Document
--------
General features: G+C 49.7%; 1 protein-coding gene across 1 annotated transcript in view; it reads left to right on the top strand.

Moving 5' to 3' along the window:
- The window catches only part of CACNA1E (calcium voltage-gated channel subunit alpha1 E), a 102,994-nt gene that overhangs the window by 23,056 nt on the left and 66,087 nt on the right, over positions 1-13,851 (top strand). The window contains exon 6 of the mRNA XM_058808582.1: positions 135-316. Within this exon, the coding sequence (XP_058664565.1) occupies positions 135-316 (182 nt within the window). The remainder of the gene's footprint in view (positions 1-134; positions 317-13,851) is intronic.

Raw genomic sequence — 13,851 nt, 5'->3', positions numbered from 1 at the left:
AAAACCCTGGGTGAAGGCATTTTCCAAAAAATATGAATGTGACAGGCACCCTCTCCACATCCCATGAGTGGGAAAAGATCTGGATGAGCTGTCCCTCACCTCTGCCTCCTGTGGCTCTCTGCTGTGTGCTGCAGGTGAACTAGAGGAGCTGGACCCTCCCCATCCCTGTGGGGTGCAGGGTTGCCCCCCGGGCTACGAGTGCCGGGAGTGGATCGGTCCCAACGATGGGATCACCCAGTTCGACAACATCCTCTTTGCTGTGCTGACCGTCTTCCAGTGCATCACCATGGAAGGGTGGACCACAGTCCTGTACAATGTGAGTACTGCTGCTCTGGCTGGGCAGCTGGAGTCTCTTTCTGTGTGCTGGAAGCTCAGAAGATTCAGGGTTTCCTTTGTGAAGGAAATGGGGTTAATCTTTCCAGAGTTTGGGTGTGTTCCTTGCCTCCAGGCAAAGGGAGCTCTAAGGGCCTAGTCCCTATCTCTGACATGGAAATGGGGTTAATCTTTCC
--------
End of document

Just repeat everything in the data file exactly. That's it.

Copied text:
General features: G+C 49.7%; 1 protein-coding gene across 1 annotated transcript in view; it reads left to right on the top strand.

Moving 5' to 3' along the window:
- The window catches only part of CACNA1E (calcium voltage-gated channel subunit alpha1 E), a 102,994-nt gene that overhangs the window by 23,056 nt on the left and 66,087 nt on the right, over positions 1-13,851 (top strand). The window contains exon 6 of the mRNA XM_058808582.1: positions 135-316. Within this exon, the coding sequence (XP_058664565.1) occupies positions 135-316 (182 nt within the window). The remainder of the gene's footprint in view (positions 1-134; positions 317-13,851) is intronic.

Raw genomic sequence — 13,851 nt, 5'->3', positions numbered from 1 at the left:
AAAACCCTGGGTGAAGGCATTTTCCAAAAAATATGAATGTGACAGGCACCCTCTCCACATCCCATGAGTGGGAAAAGATCTGGATGAGCTGTCCCTCACCTCTGCCTCCTGTGGCTCTCTGCTGTGTGCTGCAGGTGAACTAGAGGAGCTGGACCCTCCCCATCCCTGTGGGGTGCAGGGTTGCCCCCCGGGCTACGAGTGCCGGGAGTGGATCGGTCCCAACGATGGGATCACCCAGTTCGACAACATCCTCTTTGCTGTGCTGACCGTCTTCCAGTGCATCACCATGGAAGGGTGGACCACAGTCCTGTACAATGTGAGTACTGCTGCTCTGGCTGGGCAGCTGGAGTCTCTTTCTGTGTGCTGGAAGCTCAGAAGATTCAGGGTTTCCTTTGTGAAGGAAATGGGGTTAATCTTTCCAGAGTTTGGGTGTGTTCCTTGCCTCCAGGCAAAGGGAGCTCTAAGGGCCTAGTCCCTATCTCTGACATGGAAATGGGGTTAATCTTTCC